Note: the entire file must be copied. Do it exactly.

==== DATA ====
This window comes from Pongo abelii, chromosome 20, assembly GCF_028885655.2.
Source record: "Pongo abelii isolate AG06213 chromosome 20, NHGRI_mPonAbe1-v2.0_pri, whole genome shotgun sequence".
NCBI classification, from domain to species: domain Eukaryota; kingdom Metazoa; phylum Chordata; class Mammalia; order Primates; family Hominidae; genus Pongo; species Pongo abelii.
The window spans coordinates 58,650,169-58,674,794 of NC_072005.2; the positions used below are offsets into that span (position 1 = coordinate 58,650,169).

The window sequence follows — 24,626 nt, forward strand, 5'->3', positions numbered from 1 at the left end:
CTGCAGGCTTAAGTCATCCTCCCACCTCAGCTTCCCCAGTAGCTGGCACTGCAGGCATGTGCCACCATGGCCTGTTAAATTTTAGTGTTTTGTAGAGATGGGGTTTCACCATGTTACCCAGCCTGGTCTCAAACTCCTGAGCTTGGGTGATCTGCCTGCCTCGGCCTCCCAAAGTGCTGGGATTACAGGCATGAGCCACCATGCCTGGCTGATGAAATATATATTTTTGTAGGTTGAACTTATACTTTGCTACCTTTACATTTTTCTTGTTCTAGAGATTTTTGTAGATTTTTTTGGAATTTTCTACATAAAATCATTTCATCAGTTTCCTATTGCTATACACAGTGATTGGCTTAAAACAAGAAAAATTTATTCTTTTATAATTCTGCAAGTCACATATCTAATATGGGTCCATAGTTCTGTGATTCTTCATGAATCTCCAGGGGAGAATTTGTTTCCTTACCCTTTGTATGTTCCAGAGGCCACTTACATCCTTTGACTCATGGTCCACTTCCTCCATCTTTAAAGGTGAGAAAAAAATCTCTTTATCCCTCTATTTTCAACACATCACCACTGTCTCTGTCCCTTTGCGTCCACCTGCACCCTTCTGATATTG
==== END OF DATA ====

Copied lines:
This window comes from Pongo abelii, chromosome 20, assembly GCF_028885655.2.
Source record: "Pongo abelii isolate AG06213 chromosome 20, NHGRI_mPonAbe1-v2.0_pri, whole genome shotgun sequence".
NCBI classification, from domain to species: domain Eukaryota; kingdom Metazoa; phylum Chordata; class Mammalia; order Primates; family Hominidae; genus Pongo; species Pongo abelii.
The window spans coordinates 58,650,169-58,674,794 of NC_072005.2; the positions used below are offsets into that span (position 1 = coordinate 58,650,169).

The window sequence follows — 24,626 nt, forward strand, 5'->3', positions numbered from 1 at the left end:
CTGCAGGCTTAAGTCATCCTCCCACCTCAGCTTCCCCAGTAGCTGGCACTGCAGGCATGTGCCACCATGGCCTGTTAAATTTTAGTGTTTTGTAGAGATGGGGTTTCACCATGTTACCCAGCCTGGTCTCAAACTCCTGAGCTTGGGTGATCTGCCTGCCTCGGCCTCCCAAAGTGCTGGGATTACAGGCATGAGCCACCATGCCTGGCTGATGAAATATATATTTTTGTAGGTTGAACTTATACTTTGCTACCTTTACATTTTTCTTGTTCTAGAGATTTTTGTAGATTTTTTTGGAATTTTCTACATAAAATCATTTCATCAGTTTCCTATTGCTATACACAGTGATTGGCTTAAAACAAGAAAAATTTATTCTTTTATAATTCTGCAAGTCACATATCTAATATGGGTCCATAGTTCTGTGATTCTTCATGAATCTCCAGGGGAGAATTTGTTTCCTTACCCTTTGTATGTTCCAGAGGCCACTTACATCCTTTGACTCATGGTCCACTTCCTCCATCTTTAAAGGTGAGAAAAAAATCTCTTTATCCCTCTATTTTCAACACATCACCACTGTCTCTGTCCCTTTGCGTCCACCTGCACCCTTCTGATATTG